Gotcha, thanks.

Re: Advantages of a pullback vs a pushback?

Posted: Sun May 24, 2020 5:18 pm
by DFW17L
I remember when AA used TRs for “pullback” on the MD80s at DFW. The sequence would start with a momentary forward motion, then you’d hear the TRs engage before starting your pullback. Except for the slight forward motion, it was pretty cool.

Re: Advantages of a pullback vs a pushback?

Posted: Tue May 26, 2020 6:42 pm
by AirKevin
kabq737 wrote:
Can all aircraft have a tow bar connected from the rear?

Kind of curious if there's a tug that's small enough to fit under some of these planes, like a 737.

Re: Advantages of a pullback vs a pushback?

Posted: Tue May 26, 2020 10:24 pm
by strfyr51
kabq737 wrote:
That’s interesting thanks for the answers everyone.

Can all aircraft have a tow bar connected from the rear?

No, the belly has to be more than 6' above the ground to even do that, so not may Airliners have that clearance.

Re: Advantages of a pullback vs a pushback?

Posted: Tue May 26, 2020 10:34 pm
by strfyr51
fr8mech wrote:
Really, just different technique. As noted, if towing from below, you can get into a tighter space.

I've found that towing from below is a little quicker, and you don't have very much counter steering to get the aircraft where you want it. You just need to be sure you keep the tug pointed between the wing gear, because you no longer have nose gear visibility, depending on how you set up the tug.

the tug driver could have driven that TL from either end. while I do not agree with the way he did it? He didn't damage the airplane so? It was ok.

Re: Advantages of a pullback vs a pushback?

Posted: Wed May 27, 2020 12:33 am
by fr8mech
strfyr51 wrote:
the tug driver could have driven that TL from either end. while I do not agree with the way he did it? He didn't damage the airplane so? It was ok.


I don't disagree. Just saying the way he did it was frowned upon by one of my employers. Another employer didn't really address it one way or the other. I've done it both ways, depending on the situation. I just preferred to drive "forward".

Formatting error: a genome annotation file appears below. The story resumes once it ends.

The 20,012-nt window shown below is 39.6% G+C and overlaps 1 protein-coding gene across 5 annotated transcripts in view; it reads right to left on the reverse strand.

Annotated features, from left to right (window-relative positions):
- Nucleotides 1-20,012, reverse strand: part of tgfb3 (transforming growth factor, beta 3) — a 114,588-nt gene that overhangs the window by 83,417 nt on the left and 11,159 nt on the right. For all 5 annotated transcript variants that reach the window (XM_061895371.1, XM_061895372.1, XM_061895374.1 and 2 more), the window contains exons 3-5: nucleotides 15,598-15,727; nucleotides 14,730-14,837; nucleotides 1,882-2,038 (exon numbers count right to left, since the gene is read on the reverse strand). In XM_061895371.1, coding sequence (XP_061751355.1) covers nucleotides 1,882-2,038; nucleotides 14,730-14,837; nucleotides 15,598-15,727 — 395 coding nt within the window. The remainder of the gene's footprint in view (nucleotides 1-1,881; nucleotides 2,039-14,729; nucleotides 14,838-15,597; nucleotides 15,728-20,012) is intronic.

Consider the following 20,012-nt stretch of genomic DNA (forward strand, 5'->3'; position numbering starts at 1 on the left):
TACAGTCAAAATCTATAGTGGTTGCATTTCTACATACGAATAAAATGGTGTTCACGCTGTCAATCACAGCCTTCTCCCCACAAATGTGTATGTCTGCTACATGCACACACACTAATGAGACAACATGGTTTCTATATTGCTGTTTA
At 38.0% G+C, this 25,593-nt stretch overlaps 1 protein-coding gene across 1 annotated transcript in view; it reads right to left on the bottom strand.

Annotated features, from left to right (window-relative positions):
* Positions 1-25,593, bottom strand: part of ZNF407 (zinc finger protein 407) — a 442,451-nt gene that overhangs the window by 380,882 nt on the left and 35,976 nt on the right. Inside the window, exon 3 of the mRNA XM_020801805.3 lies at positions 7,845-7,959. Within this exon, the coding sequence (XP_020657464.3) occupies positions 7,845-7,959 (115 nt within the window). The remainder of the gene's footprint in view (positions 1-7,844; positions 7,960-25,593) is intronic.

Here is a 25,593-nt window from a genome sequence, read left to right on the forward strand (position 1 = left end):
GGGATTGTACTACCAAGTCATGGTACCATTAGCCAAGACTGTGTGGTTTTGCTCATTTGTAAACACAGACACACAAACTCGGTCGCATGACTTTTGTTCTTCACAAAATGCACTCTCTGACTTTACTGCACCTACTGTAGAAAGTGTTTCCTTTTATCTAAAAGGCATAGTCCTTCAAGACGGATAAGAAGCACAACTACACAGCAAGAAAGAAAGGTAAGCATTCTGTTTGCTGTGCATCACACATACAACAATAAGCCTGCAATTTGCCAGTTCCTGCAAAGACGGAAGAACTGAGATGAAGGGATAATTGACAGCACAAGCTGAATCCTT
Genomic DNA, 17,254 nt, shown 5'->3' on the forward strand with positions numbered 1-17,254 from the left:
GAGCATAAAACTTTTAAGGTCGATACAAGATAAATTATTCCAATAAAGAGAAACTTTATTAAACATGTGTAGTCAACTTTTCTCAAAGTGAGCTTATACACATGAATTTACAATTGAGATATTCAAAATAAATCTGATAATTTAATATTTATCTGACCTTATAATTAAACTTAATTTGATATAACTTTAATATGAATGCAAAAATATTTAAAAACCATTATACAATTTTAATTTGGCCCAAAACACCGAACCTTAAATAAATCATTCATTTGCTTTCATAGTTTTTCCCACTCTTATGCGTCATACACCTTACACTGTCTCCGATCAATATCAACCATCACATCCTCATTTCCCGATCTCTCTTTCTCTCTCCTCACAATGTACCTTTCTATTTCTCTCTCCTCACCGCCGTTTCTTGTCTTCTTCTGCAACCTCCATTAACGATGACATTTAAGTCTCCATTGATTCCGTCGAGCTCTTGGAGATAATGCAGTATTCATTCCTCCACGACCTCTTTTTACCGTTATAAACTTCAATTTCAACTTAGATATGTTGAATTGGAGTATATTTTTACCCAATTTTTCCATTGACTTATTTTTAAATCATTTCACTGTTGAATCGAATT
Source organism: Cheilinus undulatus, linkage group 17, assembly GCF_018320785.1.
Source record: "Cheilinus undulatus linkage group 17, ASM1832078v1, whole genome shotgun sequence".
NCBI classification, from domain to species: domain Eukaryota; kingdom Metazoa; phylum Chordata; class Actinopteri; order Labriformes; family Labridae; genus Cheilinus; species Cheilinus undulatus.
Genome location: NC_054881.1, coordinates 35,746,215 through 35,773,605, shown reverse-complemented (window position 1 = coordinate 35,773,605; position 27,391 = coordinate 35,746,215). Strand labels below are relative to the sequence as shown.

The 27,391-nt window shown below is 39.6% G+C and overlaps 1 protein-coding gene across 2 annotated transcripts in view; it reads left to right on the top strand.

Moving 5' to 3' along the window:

If done right, it's perfectly safe.

Re: Advantages of a pullback vs a pushback?

Posted: Wed May 27, 2020 2:17 am
by StereoTechque
DFW17L wrote:
I remember when AA used TRs for “pullback” on the MD80s at DFW. The sequence would start with a momentary forward motion, then you’d hear the TRs engage before starting your pullback. Except for the slight forward motion, it was pretty cool.


It was called Powerback. Saved a few minutes of time but it is expensive.

Re: Advantages of a pullback vs a pushback?

Posted: Wed May 27, 2020 3:41 am
by RetiredWeasel
StereoTechque wrote:
DFW17L wrote:
I remember when AA used TRs for “pullback” on the MD80s at DFW. The sequence would start with a momentary forward motion, then you’d hear the TRs engage before starting your pullback. Except for the slight forward motion, it was pretty cool.


It was called Powerback. Saved a few minutes of time but it is expensive.


Not really that expensive depending on the price of fuel. Many out stations during my 727 days had limited tugs if you could even get one and my company paid some of these contractors a bunch for pushbacks. Cheaper to do a powerback I was told. Still needed a marshaller and wing walker.

Re: Advantages of a pullback vs a pushback?

Posted: Wed May 27, 2020 3:54 am
by FGITD
RetiredWeasel wrote:
StereoTechque wrote:
DFW17L wrote:
I remember when AA used TRs for “pullback” on the MD80s at DFW. The sequence would start with a momentary forward motion, then you’d hear the TRs engage before starting your pullback. Except for the slight forward motion, it was pretty cool.


It was called Powerback. Saved a few minutes of time but it is expensive.


Not really that expensive depending on the price of fuel. Many out stations during my 727 days had limited tugs if you could even get one and my company paid some of these contractors a bunch for pushbacks. Cheaper to do a powerback I was told. Still needed a marshaller and wing walker.


One of the more fun marshalling signals though. Definitely required a little more skill and a quick talk with the pilots. You'd be hard pressed to find a team that would know how to do it these days.